Saturday, January 23, 2010

Looking Good vs. Fixing Things

One of the problems with Mormon culture is that we tend to live in a world of looking good instead of fixing problems, we tend to hide them. Now I'm not condemning "the church" what I'm saying is that we may not really understand the point here. We may not be emotionally or spiritually mature enough to put into practice what we preach, it happens. It's a by product of imperfection on the pathway to perfection.

When I was serving as the secretary of the stake young men it always amused me how much effort we put into the dress code for stake youth dances. Now I'm the first to state that yes modesty is important, but I think sometimes some adults really believe that sticking a boy in a tie and a girl in a dress that goes under her knees is going to prevent them from having sex. I often thought that trying to dress the youth up like little adults wasn't really helping. Well they looked good but were they good?

I remember also the discussion about boys and earrings and passing the sacrament. The rule stated that the boy needs to take the earring or whatever the piercing was out before he could participate. In the back of my mind I kept wondering if the boy had understood why he shouldn't have had the piercing in the first place this wouldn't have been an issue, is just taking it out so he can put it right back in really the answer? And I'm not judging the kid, I'm just judging the reasoning.

I remember going to a number of Christian rock concerts were the youth were a little less well dressed, still modest, but they didn't look like little junior executives and how much they were enjoying themselves, even more none of their parents had to force them to go. It was amazing, yes they were feeling the Spirit without a tie on.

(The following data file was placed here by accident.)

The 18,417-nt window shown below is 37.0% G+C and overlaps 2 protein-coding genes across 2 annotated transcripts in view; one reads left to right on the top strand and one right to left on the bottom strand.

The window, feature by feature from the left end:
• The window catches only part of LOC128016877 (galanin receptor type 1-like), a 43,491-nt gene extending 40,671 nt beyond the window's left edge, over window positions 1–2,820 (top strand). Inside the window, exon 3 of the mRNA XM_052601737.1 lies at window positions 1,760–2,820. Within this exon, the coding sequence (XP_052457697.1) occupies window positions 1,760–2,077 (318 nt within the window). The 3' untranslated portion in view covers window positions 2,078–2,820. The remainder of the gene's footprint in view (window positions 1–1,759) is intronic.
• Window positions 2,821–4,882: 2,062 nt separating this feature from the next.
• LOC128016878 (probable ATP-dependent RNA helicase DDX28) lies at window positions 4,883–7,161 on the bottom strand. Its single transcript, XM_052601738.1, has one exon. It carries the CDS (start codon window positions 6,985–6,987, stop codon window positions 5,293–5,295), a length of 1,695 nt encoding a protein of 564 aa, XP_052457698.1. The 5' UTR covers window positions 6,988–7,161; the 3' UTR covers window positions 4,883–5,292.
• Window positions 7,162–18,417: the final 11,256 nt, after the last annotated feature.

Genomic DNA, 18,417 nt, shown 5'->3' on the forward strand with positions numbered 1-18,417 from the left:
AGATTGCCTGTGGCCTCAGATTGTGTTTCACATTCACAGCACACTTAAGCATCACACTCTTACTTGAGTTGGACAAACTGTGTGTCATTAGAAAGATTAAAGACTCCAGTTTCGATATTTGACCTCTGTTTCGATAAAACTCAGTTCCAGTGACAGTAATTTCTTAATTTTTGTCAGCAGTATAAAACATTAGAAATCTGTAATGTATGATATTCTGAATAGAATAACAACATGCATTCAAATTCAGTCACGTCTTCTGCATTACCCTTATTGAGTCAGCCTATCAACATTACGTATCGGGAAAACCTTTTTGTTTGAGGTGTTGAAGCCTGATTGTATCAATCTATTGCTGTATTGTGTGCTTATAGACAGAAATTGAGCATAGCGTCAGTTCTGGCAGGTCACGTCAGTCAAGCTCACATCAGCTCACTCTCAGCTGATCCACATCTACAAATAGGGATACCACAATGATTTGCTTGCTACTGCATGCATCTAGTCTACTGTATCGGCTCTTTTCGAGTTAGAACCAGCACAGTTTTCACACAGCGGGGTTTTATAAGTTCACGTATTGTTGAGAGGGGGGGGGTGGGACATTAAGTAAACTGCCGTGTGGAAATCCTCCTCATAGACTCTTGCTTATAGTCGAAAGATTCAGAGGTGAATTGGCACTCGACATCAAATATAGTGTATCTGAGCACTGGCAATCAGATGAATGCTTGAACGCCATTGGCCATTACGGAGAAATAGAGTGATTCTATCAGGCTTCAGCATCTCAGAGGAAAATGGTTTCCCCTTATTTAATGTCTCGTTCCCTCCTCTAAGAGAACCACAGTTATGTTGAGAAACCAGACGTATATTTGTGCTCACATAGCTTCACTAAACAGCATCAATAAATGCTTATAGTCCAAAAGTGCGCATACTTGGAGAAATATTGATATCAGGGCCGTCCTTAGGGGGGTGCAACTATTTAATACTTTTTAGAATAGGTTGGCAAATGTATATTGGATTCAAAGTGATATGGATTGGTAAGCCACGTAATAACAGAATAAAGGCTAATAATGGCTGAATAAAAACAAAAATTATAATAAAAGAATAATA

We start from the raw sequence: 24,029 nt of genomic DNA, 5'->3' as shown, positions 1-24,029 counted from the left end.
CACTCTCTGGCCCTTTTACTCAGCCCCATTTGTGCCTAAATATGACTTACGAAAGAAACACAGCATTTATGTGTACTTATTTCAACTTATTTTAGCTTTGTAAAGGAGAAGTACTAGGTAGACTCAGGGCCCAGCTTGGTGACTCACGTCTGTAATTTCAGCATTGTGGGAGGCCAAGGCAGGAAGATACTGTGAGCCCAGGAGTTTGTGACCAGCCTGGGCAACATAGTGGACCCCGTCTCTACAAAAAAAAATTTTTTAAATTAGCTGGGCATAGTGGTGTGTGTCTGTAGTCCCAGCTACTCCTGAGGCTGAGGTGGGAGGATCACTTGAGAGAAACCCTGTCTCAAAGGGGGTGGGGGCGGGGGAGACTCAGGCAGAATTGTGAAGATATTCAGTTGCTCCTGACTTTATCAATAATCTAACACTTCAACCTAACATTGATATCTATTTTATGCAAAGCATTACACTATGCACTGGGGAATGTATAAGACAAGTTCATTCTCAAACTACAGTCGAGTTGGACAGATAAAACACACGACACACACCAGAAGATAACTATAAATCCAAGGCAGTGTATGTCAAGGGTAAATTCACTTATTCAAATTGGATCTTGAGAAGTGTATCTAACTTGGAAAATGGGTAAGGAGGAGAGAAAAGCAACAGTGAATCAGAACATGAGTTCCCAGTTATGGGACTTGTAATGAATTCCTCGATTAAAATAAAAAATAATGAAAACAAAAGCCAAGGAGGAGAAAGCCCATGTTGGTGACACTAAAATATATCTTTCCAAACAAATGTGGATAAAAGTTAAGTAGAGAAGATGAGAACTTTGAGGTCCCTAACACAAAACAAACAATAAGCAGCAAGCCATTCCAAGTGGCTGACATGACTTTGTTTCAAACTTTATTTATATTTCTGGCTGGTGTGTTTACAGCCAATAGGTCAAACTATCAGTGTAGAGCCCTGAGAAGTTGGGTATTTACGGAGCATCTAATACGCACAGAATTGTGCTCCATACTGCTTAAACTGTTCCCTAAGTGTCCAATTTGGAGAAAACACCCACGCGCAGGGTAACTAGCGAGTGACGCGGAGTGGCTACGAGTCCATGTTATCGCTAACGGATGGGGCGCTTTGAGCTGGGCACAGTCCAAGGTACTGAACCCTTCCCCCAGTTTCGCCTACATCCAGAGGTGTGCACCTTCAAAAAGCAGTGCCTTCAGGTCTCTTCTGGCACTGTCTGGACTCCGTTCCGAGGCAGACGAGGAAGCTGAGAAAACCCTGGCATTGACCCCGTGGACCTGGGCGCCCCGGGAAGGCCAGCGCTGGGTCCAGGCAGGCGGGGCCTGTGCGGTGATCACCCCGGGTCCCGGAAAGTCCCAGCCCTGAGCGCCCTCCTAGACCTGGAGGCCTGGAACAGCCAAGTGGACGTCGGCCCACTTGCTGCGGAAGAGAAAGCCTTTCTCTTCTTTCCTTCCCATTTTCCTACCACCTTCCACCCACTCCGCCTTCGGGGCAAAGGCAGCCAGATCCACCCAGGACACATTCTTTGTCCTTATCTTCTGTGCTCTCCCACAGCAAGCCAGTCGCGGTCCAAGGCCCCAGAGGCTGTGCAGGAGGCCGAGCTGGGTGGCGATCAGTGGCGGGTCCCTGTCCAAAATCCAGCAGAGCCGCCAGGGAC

Looking good sometimes helps us feel better when things aren't really good. Lets face it, we are striving for perfection and none of us really understands what that means. We say we believe in repentance, we say we are grateful for it in testimony meetings, we may even cry about it, but we shy away from it at times because the process may be to painful. I have a feeling that the chapel is full of lots of people in the church who want to come forward, who want to "do the right thing, make things right with God" but who don't because they feel what people will say if they do. I know because I've been there.

Some could say they are leading double lives. Yes, the church is full of two camps those who are Saints and those who are pretending. But it's not really that simple is it? I think this is only half of the story. None of us are perfect. And that's not just an excuse its more of a fact. None of us are presently complete or we'd not be here trying to learn how to be. I honestly believe that most people are good and most people want to do the right thing. We can't even begin to understand why people do things they do, the feelings that are real and that motivate others to do things we would never think of. We've all been there I think.

I fear also that it also allows us to judge others who may also be struggling. This is because we don't really know how to deal with it in person. It's like the uncomfortable awkwardness a lot of us face when we meet a handicap person. We don't want to admit it, but its true. We don't want to say the wrong thing and hurt their feelings. And yes some of us may be ignorant about that persons personal struggle or our feelings may be fueled with anger, guilt, misunderstanding or any number of things.